Precisionism

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    Martin Friedman, explained that “Well, people – they built [a building] with utility in mind; and that wasn’t accidental because they knew how the [building] had to function for their purpose. They weren’t building a work of art. However, if it’s beautiful to some of us afterwards, it’s beautiful because it functioned. The functional intention was very beautifully realized” (Sheeler to Friedman). The pure act of creating to be used, for Sheeler, was the definition of modernism. Only once you move beyond the arguments against ornamentation and for simplified forms, you can reach a sense of purpose, and that is Sheeler’s ultimate message for his industrial subjects. While he may have found his original direction in the detached coolness of Precisionism, he created novelty by incorporating the power of memory. Frank Lloyd Wright, one of the fathers of modernist architects summed up why Sheeler was inspired by the Shakers: “The true basis for any serious study of the art of architecture still lies in those indigenous, more humble buildings everywhere that are to architecture what folklore it to literature. These many folk structures are the soil, natural. Though often slight, their virtue is intimately related to environment and the heart-life of people” (Frank Lloyd Wright). Sheeler used his photography to combine the new American Machine Age’s with its roots. Sheeler’s paintings do not feel outdated fifty years later. Their lack of a personal signature or human figure keep…

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    Charles Sheeler Analysis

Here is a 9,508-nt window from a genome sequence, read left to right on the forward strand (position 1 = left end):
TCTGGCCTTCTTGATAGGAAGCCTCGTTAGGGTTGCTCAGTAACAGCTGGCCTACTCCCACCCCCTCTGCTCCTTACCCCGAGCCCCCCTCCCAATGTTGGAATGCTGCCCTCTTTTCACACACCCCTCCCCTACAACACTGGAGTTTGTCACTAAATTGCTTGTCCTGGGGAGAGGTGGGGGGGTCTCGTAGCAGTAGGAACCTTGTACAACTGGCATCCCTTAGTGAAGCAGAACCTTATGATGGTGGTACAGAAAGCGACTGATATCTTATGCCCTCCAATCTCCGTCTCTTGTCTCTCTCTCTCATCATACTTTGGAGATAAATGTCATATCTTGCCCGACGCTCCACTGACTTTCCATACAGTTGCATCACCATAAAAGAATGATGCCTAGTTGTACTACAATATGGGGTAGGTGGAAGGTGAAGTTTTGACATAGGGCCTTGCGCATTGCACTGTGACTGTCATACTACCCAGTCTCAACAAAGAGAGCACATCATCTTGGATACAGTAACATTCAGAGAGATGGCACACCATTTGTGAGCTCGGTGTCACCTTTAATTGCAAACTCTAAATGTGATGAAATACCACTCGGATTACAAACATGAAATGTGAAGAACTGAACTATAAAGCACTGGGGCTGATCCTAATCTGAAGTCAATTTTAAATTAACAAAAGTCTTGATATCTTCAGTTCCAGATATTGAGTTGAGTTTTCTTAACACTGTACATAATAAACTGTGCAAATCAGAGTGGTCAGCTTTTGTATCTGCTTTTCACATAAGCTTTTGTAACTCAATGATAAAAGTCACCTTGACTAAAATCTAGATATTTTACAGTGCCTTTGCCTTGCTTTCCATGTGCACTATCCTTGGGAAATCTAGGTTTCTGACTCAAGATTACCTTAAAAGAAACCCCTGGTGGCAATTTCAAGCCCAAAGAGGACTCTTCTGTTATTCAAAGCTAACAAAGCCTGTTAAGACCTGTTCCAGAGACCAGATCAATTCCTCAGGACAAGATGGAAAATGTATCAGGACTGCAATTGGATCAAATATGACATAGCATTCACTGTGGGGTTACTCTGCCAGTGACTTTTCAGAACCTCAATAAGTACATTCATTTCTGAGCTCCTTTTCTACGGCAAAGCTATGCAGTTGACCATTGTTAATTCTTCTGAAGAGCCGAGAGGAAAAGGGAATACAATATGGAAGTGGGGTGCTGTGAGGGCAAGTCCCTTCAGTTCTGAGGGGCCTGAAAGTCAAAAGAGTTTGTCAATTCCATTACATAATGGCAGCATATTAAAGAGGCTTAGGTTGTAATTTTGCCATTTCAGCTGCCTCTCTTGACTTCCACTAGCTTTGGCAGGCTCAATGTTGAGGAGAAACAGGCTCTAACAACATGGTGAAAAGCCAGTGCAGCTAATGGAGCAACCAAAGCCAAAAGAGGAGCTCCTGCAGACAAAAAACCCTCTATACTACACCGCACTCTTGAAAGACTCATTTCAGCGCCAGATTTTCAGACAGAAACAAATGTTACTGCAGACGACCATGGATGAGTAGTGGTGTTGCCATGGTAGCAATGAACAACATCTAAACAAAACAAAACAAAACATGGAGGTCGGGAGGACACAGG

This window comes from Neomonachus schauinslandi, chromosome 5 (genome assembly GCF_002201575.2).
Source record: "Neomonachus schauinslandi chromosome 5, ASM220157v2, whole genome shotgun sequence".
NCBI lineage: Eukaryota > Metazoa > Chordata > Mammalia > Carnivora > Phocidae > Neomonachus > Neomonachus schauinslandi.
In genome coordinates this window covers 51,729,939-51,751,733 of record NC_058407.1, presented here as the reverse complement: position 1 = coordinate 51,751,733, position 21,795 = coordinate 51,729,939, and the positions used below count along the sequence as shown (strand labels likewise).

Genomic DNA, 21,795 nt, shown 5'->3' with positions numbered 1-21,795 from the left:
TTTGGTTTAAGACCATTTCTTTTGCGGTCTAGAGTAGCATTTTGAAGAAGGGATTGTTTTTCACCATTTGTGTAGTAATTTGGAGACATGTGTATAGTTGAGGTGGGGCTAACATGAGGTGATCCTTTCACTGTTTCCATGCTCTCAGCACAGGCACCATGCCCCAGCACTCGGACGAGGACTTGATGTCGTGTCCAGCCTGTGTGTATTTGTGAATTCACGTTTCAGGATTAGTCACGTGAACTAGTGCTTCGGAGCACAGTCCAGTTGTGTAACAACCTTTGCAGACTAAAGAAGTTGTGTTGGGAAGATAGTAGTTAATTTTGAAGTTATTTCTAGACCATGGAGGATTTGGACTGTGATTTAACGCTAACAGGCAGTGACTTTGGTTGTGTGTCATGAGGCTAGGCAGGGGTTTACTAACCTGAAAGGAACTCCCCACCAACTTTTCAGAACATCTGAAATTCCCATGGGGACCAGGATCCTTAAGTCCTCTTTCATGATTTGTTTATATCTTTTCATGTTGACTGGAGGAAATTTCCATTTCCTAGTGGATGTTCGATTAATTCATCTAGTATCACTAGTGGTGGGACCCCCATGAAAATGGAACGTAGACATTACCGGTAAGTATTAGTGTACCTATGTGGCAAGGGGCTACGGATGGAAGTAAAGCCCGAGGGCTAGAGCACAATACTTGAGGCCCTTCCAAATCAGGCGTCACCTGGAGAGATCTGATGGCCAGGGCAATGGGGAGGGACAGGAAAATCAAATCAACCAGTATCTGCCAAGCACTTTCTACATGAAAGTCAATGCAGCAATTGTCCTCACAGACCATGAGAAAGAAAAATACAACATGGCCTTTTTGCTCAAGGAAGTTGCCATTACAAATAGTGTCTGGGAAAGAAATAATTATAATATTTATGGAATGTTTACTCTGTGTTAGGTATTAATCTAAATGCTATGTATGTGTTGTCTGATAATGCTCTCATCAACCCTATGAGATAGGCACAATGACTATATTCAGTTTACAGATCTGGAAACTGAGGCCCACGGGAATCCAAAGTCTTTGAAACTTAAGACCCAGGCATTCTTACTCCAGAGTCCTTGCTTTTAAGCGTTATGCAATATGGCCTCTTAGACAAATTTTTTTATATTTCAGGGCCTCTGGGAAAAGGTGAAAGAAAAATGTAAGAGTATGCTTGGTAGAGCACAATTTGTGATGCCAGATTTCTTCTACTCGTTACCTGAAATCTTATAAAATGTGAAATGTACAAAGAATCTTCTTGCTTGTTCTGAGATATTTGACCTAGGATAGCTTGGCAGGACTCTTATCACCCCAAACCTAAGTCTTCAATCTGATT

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    The subject matter of Precisionism celebrated the Machine-age, depicting skylines, buildings, and industrial landscapes, devoid of human activity. “Precisionism is not an art of social criticism. Precisionism is a “cool” art, keep[ing] the viewer at a distance; the artist’s attitude seems to be one of complete detachment, in which [the artist] achieves largely by smoothing out his brushstrokes, erasing, as it were, his personal handwriting” (Britannica). Sheeler pioneered the Precisionist style…

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    Georgia O'keefe is known as the Mother of American Modernism. She was one of the first American artists to practice abstract art. O'Keefe created hundreds of paintings throughout her life and was a forerunner to modernism. O'Keeffe was born in 1887 in Wisconsin. When she was 16, however, she moved to Virginia with her family. In 1907 she began studying at the School of the Art Institute in Chicago. Sadly, soon after she began college, her father went bankrupt, and her mother began to suffer…

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    new car, and the car is not functioning how a new car should be cause her windshield wipers are not working. However Bergmann is not crying and acting like it is the end of the word. The reason I point this out the because if you think about having efficient working wipers are extremely important because it’s a life, or death situation if it starts pouring heavy rain and she still can not see hence the reason why she ran over Williams red wheelbarrows in the first place. But she is not…

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    O’Keeffe worked in series, incorporating abstraction and realism to produce artworks that emphasised various forms of nature. While several of her works remain highly detailed, an extensive amount of her works were created by stripping away what was considered ‘inessential’ to focus on the shape and colour and create an abstract theme. Through extreme observation off natures beauty, extensive experimentation with scale and a variation of line and colour, O’Keeffe’s art became iconic in American…

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